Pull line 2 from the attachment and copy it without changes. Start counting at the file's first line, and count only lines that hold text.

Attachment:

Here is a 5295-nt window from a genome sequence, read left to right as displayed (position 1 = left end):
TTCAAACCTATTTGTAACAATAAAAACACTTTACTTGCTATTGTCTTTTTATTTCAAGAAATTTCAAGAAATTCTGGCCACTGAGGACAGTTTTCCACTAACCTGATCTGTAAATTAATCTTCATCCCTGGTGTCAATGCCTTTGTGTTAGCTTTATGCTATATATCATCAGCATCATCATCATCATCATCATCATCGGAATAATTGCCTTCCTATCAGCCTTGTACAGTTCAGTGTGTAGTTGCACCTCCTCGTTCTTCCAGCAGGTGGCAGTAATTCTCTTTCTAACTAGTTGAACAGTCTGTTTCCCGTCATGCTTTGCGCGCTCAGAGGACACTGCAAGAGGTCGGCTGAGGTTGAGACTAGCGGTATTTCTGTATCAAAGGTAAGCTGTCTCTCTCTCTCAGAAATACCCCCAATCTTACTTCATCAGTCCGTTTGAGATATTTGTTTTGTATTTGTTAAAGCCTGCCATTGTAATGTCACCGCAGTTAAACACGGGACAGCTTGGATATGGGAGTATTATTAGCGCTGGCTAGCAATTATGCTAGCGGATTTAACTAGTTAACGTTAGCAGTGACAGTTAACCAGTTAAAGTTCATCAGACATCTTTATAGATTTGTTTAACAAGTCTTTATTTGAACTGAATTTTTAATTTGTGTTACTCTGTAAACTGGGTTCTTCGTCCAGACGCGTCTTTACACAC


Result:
TTCAAACCTATTTGTAACAATAAAAACACTTTACTTGCTATTGTCTTTTTATTTCAAGAAATTTCAAGAAATTCTGGCCACTGAGGACAGTTTTCCACTAACCTGATCTGTAAATTAATCTTCATCCCTGGTGTCAATGCCTTTGTGTTAGCTTTATGCTATATATCATCAGCATCATCATCATCATCATCATCATCGGAATAATTGCCTTCCTATCAGCCTTGTACAGTTCAGTGTGTAGTTGCACCTCCTCGTTCTTCCAGCAGGTGGCAGTAATTCTCTTTCTAACTAGTTGAACAGTCTGTTTCCCGTCATGCTTTGCGCGCTCAGAGGACACTGCAAGAGGTCGGCTGAGGTTGAGACTAGCGGTATTTCTGTATCAAAGGTAAGCTGTCTCTCTCTCTCAGAAATACCCCCAATCTTACTTCATCAGTCCGTTTGAGATATTTGTTTTGTATTTGTTAAAGCCTGCCATTGTAATGTCACCGCAGTTAAACACGGGACAGCTTGGATATGGGAGTATTATTAGCGCTGGCTAGCAATTATGCTAGCGGATTTAACTAGTTAACGTTAGCAGTGACAGTTAACCAGTTAAAGTTCATCAGACATCTTTATAGATTTGTTTAACAAGTCTTTATTTGAACTGAATTTTTAATTTGTGTTACTCTGTAAACTGGGTTCTTCGTCCAGACGCGTCTTTACACAC